Think about it. Your competition wants your best and brightest for the same reasons you do: your people have a proven track record and they apparently do not require training.
Since your competitor apparently cannot train, that deficiency should become your opportunity to exploit. You must become the best training company in your market, and the training must never, ever stop. Training must be comprehensive, not just task directed. By adding value to an individual’s job, that person is less vulnerable to being recruited, just like adding value to your homes gives you a competitive advantage.
Most builders have no training. The industry’s most common approach is: "Here are the keys, page me if you have problems. I’ll be back this afternoon."
This presents a tremendous advantage for you. Invest in your people. Give them the opportunity to become better in their jobs and better people. If you take care of your people, chances are they will take care of you.
Currently, most builder training efforts are task directed. We teach people to build faster, waste less, and close more - in other words raise profits. All of these are noble causes for the company as they improve our results. Sometimes, we may even share part of the incremental gain with our people through incentives and bonuses.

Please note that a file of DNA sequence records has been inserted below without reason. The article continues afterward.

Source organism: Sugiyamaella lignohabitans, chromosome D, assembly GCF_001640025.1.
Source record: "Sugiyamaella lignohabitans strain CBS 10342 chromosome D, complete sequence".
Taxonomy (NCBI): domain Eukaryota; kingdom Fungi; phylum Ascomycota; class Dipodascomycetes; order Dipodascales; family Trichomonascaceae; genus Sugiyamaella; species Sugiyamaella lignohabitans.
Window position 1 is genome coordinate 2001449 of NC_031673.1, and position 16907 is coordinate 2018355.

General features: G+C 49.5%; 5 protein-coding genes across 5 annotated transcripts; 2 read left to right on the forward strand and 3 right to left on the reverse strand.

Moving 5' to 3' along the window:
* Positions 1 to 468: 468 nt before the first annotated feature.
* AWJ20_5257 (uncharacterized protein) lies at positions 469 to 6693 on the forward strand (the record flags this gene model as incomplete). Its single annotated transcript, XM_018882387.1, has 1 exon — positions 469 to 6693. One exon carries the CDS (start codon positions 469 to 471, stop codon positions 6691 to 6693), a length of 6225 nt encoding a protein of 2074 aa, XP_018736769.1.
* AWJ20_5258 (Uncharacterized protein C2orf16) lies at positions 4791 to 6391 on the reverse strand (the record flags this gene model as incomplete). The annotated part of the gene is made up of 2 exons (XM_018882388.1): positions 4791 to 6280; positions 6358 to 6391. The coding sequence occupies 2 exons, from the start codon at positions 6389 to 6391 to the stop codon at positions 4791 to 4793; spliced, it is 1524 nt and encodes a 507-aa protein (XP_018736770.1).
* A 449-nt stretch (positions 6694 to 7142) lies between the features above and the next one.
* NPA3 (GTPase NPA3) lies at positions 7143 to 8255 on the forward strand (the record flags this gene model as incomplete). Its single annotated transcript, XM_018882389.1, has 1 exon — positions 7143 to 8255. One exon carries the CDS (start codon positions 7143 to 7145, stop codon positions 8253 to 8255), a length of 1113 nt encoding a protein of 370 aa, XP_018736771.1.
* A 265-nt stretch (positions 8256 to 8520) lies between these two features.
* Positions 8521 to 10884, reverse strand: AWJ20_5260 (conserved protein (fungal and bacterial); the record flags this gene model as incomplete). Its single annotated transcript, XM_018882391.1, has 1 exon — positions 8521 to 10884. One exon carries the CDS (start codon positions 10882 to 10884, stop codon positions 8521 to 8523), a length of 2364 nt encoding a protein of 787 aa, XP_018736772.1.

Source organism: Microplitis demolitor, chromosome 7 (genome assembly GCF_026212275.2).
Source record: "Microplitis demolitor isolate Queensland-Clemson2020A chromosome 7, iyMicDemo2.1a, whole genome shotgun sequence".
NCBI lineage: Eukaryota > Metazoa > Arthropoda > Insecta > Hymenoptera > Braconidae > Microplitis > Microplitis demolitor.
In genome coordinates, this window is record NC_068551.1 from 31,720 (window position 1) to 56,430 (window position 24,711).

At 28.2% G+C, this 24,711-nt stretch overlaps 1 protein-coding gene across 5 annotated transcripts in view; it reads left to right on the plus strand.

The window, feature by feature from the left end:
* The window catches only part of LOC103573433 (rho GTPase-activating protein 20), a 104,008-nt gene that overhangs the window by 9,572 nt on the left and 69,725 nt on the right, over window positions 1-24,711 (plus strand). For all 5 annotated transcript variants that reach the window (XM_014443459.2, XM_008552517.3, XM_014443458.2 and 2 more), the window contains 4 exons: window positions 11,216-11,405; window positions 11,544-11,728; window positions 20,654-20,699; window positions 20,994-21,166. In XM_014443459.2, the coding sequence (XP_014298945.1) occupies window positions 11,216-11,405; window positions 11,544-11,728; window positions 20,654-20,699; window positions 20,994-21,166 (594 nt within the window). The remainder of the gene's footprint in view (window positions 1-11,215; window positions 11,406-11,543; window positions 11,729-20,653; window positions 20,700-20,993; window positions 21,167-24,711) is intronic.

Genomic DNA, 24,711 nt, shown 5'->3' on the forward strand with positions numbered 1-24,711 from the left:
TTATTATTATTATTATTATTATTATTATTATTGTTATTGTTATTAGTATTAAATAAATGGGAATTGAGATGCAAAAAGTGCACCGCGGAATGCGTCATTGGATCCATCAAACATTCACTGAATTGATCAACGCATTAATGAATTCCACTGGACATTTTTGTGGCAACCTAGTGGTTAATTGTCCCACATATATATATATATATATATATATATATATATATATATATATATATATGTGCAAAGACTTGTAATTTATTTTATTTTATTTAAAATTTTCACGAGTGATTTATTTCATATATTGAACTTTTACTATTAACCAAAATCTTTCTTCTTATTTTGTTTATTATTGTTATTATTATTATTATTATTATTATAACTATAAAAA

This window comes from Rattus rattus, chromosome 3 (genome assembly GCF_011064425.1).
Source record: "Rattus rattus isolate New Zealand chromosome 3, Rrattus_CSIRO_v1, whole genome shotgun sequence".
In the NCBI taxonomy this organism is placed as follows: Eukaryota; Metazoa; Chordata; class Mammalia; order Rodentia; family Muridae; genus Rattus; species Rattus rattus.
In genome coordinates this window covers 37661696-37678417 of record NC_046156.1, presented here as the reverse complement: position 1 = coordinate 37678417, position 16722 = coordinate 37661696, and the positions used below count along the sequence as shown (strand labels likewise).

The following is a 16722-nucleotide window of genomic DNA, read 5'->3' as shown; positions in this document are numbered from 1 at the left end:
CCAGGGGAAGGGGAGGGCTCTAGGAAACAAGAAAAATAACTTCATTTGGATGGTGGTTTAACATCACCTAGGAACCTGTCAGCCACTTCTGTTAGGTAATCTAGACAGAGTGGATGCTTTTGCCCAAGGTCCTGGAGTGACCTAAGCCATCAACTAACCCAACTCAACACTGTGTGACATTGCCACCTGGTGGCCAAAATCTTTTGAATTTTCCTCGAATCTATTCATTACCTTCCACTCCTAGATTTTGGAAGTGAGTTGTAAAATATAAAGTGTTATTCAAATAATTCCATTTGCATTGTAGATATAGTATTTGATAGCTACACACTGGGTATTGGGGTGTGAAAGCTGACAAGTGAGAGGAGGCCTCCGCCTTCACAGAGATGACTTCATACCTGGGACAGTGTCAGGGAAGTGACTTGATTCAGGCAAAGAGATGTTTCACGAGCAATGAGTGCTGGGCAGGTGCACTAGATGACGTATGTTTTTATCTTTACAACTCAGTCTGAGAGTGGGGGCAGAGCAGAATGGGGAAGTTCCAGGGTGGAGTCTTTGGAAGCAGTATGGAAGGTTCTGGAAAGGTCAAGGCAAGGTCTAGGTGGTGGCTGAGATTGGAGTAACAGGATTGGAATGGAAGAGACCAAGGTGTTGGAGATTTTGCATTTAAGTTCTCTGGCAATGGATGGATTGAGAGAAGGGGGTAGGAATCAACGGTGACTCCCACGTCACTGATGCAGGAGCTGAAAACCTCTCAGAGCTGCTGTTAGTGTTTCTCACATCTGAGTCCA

This is not enough to make working for your company an exceptional experience. You remain vulnerable to losing people if you don’t help to build pride in the company. If you believe you are an exceptional builder, train your people in why you excel.
A few builders have created dynamic, committed organizations. The have double-digit, pre-tax earnings along with happy people and little turnover.
As a matter of fact, their people probably would not want to work anywhere else. When one believes in what he/she is doing, and the organization is exceptional, the snipers have little chance.
The Value of Networks
Externally, the second strategy is to identify individuals outside your organization who would be attracted to your exceptional management and commitment to individual development. The identification of these individuals should be a function of your line managers, not the human resource department.
Construction managers, sales managers and others should be networking - asking questions and learning about the best and brightest inside and outside the industry. Each manager should have a list of potential candidates. The president should have a similar list for management candidates, internal and external. These lists should never be "threats" to employees.
It is not unlike looking for new land or studying new products. Talent identification is a job requirement. There are numerous other ways to defend the raiders, including superior management, motivation and leadership. These will be addressed in future articles. For now, get started on your systems to develop your current staff and identify internal and external talent.
Bill Gates of Microsoft has said: "We will have more than our fair share of the best people."
Will your company be able to say the same?